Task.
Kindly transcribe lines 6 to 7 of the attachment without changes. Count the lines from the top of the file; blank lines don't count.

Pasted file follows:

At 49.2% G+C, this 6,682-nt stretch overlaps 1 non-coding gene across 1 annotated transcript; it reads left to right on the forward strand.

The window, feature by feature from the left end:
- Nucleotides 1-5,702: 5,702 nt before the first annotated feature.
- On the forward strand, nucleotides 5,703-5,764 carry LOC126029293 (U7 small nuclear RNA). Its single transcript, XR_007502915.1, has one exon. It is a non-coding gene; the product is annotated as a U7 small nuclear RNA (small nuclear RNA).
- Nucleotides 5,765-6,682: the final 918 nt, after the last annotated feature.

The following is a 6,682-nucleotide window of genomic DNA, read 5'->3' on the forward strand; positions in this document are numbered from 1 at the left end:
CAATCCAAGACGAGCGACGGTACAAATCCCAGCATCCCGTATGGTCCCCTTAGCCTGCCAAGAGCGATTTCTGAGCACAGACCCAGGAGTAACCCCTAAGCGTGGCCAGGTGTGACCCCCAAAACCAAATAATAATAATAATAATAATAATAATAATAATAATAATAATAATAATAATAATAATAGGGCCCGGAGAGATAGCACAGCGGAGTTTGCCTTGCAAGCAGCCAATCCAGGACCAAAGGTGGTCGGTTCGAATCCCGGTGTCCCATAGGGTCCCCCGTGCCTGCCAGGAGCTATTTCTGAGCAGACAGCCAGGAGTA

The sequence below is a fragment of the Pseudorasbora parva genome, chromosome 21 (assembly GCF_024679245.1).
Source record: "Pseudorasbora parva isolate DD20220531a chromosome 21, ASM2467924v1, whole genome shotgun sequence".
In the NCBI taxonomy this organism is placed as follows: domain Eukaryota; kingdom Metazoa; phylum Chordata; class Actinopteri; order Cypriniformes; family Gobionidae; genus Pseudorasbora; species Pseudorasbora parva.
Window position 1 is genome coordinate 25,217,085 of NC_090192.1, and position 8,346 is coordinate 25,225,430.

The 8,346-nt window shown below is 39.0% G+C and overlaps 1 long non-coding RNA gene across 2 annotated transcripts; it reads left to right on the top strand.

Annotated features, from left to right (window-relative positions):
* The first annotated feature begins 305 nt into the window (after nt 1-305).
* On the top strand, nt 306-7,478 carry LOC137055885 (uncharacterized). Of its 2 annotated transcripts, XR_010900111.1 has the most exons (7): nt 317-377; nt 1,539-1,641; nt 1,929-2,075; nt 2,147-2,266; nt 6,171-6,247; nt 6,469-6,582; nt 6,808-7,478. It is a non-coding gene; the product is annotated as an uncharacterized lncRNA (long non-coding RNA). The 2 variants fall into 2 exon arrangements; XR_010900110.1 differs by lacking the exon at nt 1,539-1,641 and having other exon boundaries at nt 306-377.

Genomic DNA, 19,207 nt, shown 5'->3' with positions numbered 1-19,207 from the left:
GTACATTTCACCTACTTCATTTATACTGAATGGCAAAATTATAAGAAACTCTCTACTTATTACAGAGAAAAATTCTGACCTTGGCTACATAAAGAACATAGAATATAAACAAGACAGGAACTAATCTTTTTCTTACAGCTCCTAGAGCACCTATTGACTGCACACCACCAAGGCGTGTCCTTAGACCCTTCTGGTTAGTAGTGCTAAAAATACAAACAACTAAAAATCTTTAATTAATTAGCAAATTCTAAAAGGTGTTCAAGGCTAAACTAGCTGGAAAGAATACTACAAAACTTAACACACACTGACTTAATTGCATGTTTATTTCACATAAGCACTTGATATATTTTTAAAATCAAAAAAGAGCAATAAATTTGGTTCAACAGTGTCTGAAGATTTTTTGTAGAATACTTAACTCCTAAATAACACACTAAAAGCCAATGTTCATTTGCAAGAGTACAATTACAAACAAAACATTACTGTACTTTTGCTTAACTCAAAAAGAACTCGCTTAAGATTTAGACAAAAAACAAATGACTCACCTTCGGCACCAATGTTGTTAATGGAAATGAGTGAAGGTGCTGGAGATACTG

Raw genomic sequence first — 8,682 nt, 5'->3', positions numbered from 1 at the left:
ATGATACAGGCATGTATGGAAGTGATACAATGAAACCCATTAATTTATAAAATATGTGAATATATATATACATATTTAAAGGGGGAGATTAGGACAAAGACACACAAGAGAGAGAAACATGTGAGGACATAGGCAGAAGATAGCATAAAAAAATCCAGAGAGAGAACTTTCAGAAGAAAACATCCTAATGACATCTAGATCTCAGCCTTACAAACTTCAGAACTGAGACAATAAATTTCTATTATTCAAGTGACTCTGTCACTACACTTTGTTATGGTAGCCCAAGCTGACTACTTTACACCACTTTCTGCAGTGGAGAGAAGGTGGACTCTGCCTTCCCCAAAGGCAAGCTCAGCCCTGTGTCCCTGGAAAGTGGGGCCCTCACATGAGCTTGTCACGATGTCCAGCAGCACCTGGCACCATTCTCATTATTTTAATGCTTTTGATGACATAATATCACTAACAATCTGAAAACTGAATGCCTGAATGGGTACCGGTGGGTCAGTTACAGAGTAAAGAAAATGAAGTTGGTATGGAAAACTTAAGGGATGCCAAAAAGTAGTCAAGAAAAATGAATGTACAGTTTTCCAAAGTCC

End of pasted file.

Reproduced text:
The following is a 6,682-nucleotide window of genomic DNA, read 5'->3' on the forward strand; positions in this document are numbered from 1 at the left end:
CAATCCAAGACGAGCGACGGTACAAATCCCAGCATCCCGTATGGTCCCCTTAGCCTGCCAAGAGCGATTTCTGAGCACAGACCCAGGAGTAACCCCTAAGCGTGGCCAGGTGTGACCCCCAAAACCAAATAATAATAATAATAATAATAATAATAATAATAATAATAATAATAATAATAATAATAGGGCCCGGAGAGATAGCACAGCGGAGTTTGCCTTGCAAGCAGCCAATCCAGGACCAAAGGTGGTCGGTTCGAATCCCGGTGTCCCATAGGGTCCCCCGTGCCTGCCAGGAGCTATTTCTGAGCAGACAGCCAGGAGTA